The drama will be live-streamed at 9 p.m. Athens time (GMT +2) through livefromepidaurus.gr . It will also be available at the websites of the National Theatre of Greece, the Athens and Epidaurus Festival and the Ministry of Culture and Sports, as well as the National Theatre of Greece’s YouTube channel.

Morgan Meis’s “The Drunken Silenus” and the way the mind works – and sometimes doesn’t

Monday, July 20th, 2020
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To understand Silenus, Rubens first had to make a moral of him.

A review of Morgan Meis‘s The Drunken Silenus appeared in Art in America, and it’s so much fun – lively and insulting and laudatory at once (in the spirit of the book) – that I thought it would be a great way to wind up a very long Monday. Here’s how Jackson Arn’s piece ends, by comparing Morgan Meis with Nietzsche: 

If there’s a progenitor for this kind of writing, it’s Nietzsche. This is a strange thing to point out, since Meis spends much of The Drunken Silenus insulting Nietzsche. He says The Birth of Tragedy was the only totally worthwhile book Nietzsche ever wrote. He says Nietzsche was full of shit. Mostly, he says Nietzsche was crazy. He calls Nietzsche crazy, or insane, or stark-raving mad at least a dozen times in the book, until it becomes a kind of gangster nickname, like Fat Tony or One-Ball Riley, at once a put-down and a term of endearment.

Name-calling, of course, was a Nietzsche trademark, and Meis is never more Nietzschean than when he’s slinging mud at a dead man. He has Nietzsche’s skepticism of progress, on both a historical and an expository level, as well as Nietzsche’s gift for making arguments in brief, brilliant flashes. His ideal form is the compressed, Nietzschean aphorism. Some of these will change your perception of Rubens so utterly that they are likely to seem perfectly obvious in hindsight, like Meis’s observation that in order to understand Silenus, Rubens first had to make a mortal out of him. Other aphorisms work the opposite way, flirting with obviousness from the outset—for instance, “A terrible father can produce a great son or daughter. A great father will produce terrible offspring just as often as not.” To borrow from the comedian John Mulaney, someone else who tells stories in spirals, “Well . . . yeah, that’s how all of life works.”

He specialized in name-calling.

Loose, strange, essayistic books live or die on a single question: are their various parts connected because they actually have something to say to each other, or because the author has forced them together? The clutter of ideas and subjects doesn’t necessarily have to cohere into a thesis, but at some point it should gain enough momentum to turn of its own accord, suggesting something more than what the author uses it to show. Meis achieves this tricky feat, and does so in large part because his book is really about, per Mulaney, how all of life works.

How humiliating, to write that last sentence—how pretentious, how arrogant! I can’t even imagine writing a whole book like The Drunken Silenus, but I’m glad Meis did. He’s willing to risk redundancy and pretentiousness, because he knows he has something worth risking them for. For all his casual displays of brilliance, his goal isn’t to introduce readers to stunning new ideas but to remind them of a depressing old idea: existence is long, painful, and pointless, and while art can do a lot to lessen the load, it can’t carry all of it. An unsexy point, which he makes very sexily.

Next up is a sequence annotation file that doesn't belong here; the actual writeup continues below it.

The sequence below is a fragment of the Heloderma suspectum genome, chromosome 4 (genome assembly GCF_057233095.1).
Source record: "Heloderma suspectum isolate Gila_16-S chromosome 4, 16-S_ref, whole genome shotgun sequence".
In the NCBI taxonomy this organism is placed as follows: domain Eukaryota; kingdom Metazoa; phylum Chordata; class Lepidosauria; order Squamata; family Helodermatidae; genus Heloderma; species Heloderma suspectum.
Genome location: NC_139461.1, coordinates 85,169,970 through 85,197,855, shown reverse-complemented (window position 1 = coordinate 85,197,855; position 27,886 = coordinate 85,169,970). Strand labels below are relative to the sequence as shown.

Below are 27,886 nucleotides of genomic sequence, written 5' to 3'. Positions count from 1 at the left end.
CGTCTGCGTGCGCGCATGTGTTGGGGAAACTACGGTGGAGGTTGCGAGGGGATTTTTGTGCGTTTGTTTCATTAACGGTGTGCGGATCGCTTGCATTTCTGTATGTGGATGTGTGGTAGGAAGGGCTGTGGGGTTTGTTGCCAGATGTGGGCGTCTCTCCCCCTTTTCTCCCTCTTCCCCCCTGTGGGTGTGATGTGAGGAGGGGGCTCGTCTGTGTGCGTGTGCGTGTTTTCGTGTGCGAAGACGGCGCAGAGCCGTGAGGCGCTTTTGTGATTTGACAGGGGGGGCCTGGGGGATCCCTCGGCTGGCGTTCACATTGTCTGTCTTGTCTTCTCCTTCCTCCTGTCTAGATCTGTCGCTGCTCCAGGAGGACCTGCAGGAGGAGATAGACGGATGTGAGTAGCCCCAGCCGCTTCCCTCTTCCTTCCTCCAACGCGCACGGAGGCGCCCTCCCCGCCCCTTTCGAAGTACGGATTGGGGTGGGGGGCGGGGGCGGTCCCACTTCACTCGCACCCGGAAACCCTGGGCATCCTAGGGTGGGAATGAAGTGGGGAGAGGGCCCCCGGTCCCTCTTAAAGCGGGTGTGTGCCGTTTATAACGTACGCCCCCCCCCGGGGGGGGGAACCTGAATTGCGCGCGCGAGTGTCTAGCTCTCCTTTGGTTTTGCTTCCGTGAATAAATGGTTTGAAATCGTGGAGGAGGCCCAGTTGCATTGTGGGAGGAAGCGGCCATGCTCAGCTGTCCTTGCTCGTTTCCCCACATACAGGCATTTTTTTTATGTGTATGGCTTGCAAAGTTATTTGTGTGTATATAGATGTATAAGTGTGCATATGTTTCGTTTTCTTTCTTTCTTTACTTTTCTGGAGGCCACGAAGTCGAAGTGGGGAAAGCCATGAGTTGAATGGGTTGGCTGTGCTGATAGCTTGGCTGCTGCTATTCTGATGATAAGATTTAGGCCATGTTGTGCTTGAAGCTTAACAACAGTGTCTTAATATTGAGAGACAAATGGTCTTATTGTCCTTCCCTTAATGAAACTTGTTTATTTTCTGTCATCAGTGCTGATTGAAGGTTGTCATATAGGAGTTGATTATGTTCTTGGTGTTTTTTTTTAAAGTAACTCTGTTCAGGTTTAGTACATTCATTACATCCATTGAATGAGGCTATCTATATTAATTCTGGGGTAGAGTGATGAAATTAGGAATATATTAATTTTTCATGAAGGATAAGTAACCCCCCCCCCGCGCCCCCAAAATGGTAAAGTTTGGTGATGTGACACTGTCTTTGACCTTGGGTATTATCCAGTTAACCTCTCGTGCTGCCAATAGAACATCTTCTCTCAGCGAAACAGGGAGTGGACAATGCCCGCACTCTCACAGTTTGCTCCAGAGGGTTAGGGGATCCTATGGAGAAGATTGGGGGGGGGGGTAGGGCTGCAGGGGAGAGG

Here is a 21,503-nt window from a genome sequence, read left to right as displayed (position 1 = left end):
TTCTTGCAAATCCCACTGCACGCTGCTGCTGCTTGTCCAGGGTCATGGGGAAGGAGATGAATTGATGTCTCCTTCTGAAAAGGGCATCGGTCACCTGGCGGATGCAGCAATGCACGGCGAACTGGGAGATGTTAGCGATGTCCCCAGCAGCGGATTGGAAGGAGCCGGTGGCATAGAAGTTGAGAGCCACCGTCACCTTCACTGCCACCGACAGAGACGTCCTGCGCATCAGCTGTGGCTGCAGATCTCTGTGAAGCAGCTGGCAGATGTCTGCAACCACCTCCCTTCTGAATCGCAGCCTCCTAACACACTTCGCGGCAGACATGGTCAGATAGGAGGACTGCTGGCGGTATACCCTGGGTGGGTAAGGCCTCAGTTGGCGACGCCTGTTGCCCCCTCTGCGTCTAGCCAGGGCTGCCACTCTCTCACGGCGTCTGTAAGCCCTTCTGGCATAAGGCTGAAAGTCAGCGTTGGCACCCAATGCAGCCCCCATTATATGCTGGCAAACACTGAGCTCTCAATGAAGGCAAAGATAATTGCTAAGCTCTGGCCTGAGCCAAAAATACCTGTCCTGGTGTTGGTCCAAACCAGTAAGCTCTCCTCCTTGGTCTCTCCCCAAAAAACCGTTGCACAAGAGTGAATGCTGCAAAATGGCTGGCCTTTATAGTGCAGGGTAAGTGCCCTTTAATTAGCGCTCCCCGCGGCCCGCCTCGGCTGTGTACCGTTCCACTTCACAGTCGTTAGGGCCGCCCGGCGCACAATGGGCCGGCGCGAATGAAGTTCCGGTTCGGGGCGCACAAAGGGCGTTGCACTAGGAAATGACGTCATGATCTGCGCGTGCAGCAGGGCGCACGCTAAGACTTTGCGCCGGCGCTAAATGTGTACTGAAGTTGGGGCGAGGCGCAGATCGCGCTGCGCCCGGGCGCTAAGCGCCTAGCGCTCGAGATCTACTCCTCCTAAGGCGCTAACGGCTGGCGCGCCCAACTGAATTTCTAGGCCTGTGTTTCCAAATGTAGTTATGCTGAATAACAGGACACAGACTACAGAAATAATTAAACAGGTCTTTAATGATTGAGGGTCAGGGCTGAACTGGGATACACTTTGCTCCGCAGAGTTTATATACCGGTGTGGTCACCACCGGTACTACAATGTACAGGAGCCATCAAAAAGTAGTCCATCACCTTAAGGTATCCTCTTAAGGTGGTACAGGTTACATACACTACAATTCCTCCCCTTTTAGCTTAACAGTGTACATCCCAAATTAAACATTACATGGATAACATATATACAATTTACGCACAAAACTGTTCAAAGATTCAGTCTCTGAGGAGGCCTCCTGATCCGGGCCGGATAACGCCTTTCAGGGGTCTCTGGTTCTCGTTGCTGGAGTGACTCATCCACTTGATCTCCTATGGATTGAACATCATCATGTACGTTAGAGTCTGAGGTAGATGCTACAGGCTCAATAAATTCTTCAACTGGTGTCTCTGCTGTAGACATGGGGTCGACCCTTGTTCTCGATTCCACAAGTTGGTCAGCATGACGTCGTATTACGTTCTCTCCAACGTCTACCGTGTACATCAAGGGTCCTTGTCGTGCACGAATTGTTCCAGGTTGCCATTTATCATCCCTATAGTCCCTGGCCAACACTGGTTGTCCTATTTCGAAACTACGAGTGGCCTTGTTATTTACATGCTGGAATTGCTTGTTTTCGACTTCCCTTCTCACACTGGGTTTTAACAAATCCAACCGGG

Read the whole thing here. It’s fun.

René Girard: “The economic, biological, or racial criterion that is responsible for discrimination will never be found, because it’s actually spiritual.”

Wednesday, July 15th, 2020
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An excerpt from my new volume for my Book Haven readers:  Conversations with René Girard: Prophet of Envy, just out with Bloomsbury. I have so many favorite bits in the book, the first-ever collection of his media interviews. What to choose?

I can do no better than give you a potpourri of his thought – though the whole volume is a potpourri, really – from the chapter called, “Revelation Is Dangerous. It’s the Spiritual Equivalent of Nuclear Power.”

The interviewer is French journalist Michel Treguer, whose wide-ranging Q&As with the French thinker are lively and punchy and capture René in conversation. As Treguer explains in the introduction: “I got into some lively arguments with him over the airwaves of France Culture. But there was something very strange about even these debates—the tit-for-tat and the aggressive verbal sparring that would have led any other thinker to sever ties with me once and for all left René Girard as serenely benevolent, interested, curious, amicable, and affectionate as ever. Not at all like the others, that one.”

Here goes:

Marx

MT: We’ve already spoken a little about this, there are no doubt similarities in form if not in content between Marxist and Christian eschatology: the idea of a paradise to come.

RG: Unlike Nazism, Marxism wants of course to save victims, but it thinks that the process that makes victims is fundamentally economic. Marxism says: “Let’s give up the consolations of religion, let’s get down to serious business, let’s talk about caloric intake and standards of living, and so on.”

He missed the point.

Once the Soviet state is created, the Marxists see first of all that the wealth is drying up and then that economic equality doesn’t stop the various kinds of discrimination, which are much more deeply ingrained. Then, because they’re utopians, they say: “There are traitors who are keeping the system from functioning properly”; and they look for scapegoats. In other words,